I work IT in schools, state and private, primary and secondary. I was one of first-batchers for the original RPi.
Few resources are actually advertised and available to teachers. The only educational-focused content offered is some random tutorials on websites, or third-party stuff from people that have nothing to do with the RPi. Most RPi's are bought, used a couple of times, then sit in a cupboard. Like a lot of other cool technology, I'd like to point out, but there it is.
The BETT exhibition is the UK's educational IT expo. For a few years it was "all about the RPi". People selling the units. Few resources. No teaching resources for those places that need it most (chances are that if the kids need teaching how to code, so do the teaching staff!), no training, nothing. I haven't see the foundation at the BETT ever (despite being run by a UK guy who claims the purpose is education?).
This year it was "all about"... well, not much. Some of those BBC Bit things were on a display board but you couldn't buy them. And, same thing, no resources or information about how to teach with them or the educational value.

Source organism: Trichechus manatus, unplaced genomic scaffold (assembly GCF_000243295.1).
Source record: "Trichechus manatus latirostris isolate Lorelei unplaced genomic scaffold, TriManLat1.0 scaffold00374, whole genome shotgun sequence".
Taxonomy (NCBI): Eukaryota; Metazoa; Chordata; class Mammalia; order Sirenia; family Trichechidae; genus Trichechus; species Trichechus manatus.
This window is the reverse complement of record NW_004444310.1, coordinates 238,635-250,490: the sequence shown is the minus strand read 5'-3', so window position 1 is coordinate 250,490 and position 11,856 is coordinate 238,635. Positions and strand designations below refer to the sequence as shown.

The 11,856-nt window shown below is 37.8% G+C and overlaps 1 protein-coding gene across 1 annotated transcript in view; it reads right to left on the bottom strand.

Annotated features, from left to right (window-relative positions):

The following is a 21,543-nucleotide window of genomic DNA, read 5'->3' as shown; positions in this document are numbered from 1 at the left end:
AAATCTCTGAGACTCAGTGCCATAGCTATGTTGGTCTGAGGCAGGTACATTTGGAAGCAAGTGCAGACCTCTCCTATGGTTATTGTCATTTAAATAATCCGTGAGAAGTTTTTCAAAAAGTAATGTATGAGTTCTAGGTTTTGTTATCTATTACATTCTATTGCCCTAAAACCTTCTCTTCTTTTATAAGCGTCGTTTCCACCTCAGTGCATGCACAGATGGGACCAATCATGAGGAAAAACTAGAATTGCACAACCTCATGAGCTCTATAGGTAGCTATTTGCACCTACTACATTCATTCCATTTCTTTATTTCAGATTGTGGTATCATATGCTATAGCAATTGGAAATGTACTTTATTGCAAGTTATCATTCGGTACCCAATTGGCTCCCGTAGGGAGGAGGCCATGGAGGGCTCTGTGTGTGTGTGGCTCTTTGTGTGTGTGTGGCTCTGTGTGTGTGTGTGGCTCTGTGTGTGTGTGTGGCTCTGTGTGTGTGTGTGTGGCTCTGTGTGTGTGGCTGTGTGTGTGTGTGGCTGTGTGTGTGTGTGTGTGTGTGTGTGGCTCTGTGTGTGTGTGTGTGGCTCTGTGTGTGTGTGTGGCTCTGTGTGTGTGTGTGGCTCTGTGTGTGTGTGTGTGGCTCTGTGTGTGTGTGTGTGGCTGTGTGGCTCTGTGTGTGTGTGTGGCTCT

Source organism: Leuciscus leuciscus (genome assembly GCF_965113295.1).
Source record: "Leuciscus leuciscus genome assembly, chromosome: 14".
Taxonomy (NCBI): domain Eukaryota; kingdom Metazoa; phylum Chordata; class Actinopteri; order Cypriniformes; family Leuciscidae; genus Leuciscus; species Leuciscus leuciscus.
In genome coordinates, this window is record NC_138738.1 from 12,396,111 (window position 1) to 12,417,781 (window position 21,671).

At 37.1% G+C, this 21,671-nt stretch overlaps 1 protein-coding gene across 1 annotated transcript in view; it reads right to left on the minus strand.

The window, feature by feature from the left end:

I work in a prep school at the moment. We were beta-testers for the .NET Gadgeteer kit. We have kids working at secondary-school levels and beyond. We build and fly home-built drones with the boarding kids. We STOP teaching crap like Scratch in Year 3 but we go up to Year 8.
The RPis I found in a drawer when I started there. I wasn't surprised, as mine was in the attic by then too. We never bought the Model B's. We won't be touching the BBC things either.
To be honest, it's easier just to let the kids (rich kids!) buy their own gadgets and then integrate them into the lesson. All the kids have iPads (not my choice, but I have to make the best I can of them), if they program they do it on those or on the PC's in the school. The geeks turn up every Friday evening for "the geek club" where we do things like C programming, machine code, building drones and kitting up Arduino kits.
I've yet to see what the actual educational value is in the Pi - I'm sure a REALLY good teacher can use them, as ours did, but that's to do with the teacher, not the device. They do just as good a lesson with pen-and-paper, an iPad, a lego-kit, or some $5 Arduinos and a soldering iron.
And with almost zero teaching resources sold with them, most teachers who aren't up to speed (which is sold as being half the point of pushing IT in schools, that the teachers are behind the pupils themselves) won't touch them as they see them as "just a gadget" with no educational value or help in their teaching.
15 years in IT in schools, story has been the same in all the schools I work in. It used to be QX3 microscopes, then visualisers, then Raspberry Pi's (and Scratch at the same time), next week it'll be something else.
You just missed this year's BETT. The only RPi's I saw were running Lego kits and things that ANY device could be running. And nobody was really selling the RPi or associated resources... I think I saw one stall selling RPi cases that were twice the price of the same thing on Amazon.